A reengineered hospital discharge program to decrease rehospitalization: a randomized trial

Ann Intern Med. 2009 Feb 3;150(3):178-87. doi: 10.7326/0003-4819-150-3-200902030-00007.


Background: Emergency department visits and rehospitalization are common after hospital discharge.

Objective: To test the effects of an intervention designed to minimize hospital utilization after discharge.

Design: Randomized trial using block randomization of 6 and 8. Randomly arranged index cards were placed in opaque envelopes labeled consecutively with study numbers, and participants were assigned a study group by revealing the index card.

Setting: General medical service at an urban, academic, safety-net hospital.

Patients: 749 English-speaking hospitalized adults (mean age, 49.9 years).

Intervention: A nurse discharge advocate worked with patients during their hospital stay to arrange follow-up appointments, confirm medication reconciliation, and conduct patient education with an individualized instruction booklet that was sent to their primary care provider. A clinical pharmacist called patients 2 to 4 days after discharge to reinforce the discharge plan and review medications. Participants and providers were not blinded to treatment assignment.

Measurements: Primary outcomes were emergency department visits and hospitalizations within 30 days of discharge. Secondary outcomes were self-reported preparedness for discharge and frequency of primary care providers' follow-up within 30 days of discharge. Research staff doing follow-up were blinded to study group assignment.

Results: Participants in the intervention group (n = 370) had a lower rate of hospital utilization than those receiving usual care (n = 368) (0.314 vs. 0.451 visit per person per month; incidence rate ratio, 0.695 [95% CI, 0.515 to 0.937]; P = 0.009). The intervention was most effective among participants with hospital utilization in the 6 months before index admission (P = 0.014). Adverse events were not assessed; these data were collected but are still being analyzed.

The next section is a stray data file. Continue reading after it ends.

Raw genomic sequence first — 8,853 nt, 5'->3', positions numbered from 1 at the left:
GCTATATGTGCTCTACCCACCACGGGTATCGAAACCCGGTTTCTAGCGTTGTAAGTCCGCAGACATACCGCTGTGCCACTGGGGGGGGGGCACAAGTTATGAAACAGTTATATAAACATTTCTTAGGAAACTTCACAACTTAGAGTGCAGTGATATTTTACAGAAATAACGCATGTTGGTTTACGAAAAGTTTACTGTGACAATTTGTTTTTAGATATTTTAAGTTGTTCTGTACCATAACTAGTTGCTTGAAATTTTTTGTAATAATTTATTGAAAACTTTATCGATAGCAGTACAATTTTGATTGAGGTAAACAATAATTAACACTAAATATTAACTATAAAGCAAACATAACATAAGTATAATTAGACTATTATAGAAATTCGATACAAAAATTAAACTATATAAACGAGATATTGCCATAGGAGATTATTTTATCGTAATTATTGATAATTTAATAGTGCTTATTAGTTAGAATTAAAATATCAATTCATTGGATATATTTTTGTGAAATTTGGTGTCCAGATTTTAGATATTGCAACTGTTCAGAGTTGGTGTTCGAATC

Limitation: This was a single-center study in which not all potentially eligible patients could be enrolled, and outcome assessment sometimes relied on participant report.

Conclusion: A package of discharge services reduced hospital utilization within 30 days of discharge.

Funding: Agency for Healthcare Research and Quality and National Heart, Lung, and Blood Institute, National Institutes of Health.

Trial registration: ClinicalTrials.gov NCT00252057.

Publication types

  • Randomized Controlled Trial
  • Research Support, N.I.H., Extramural
  • Research Support, U.S. Gov't, P.H.S.

MeSH terms

  • Adult
  • Aged
  • Boston
  • Cost Savings
  • Emergency Service, Hospital / economics
  • Emergency Service, Hospital / standards*
  • Female
  • Hospitalization
  • Hospitals, University / economics
  • Hospitals, University / statistics & numerical data*
  • Hospitals, Urban / economics
  • Hospitals, Urban / statistics & numerical data*
  • Humans
  • Male
  • Middle Aged
  • Outcome Assessment, Health Care
  • Patient Care Team
  • Patient Discharge / standards*
  • Patient Education as Topic

Associated data

  • ClinicalTrials.gov/NCT00252057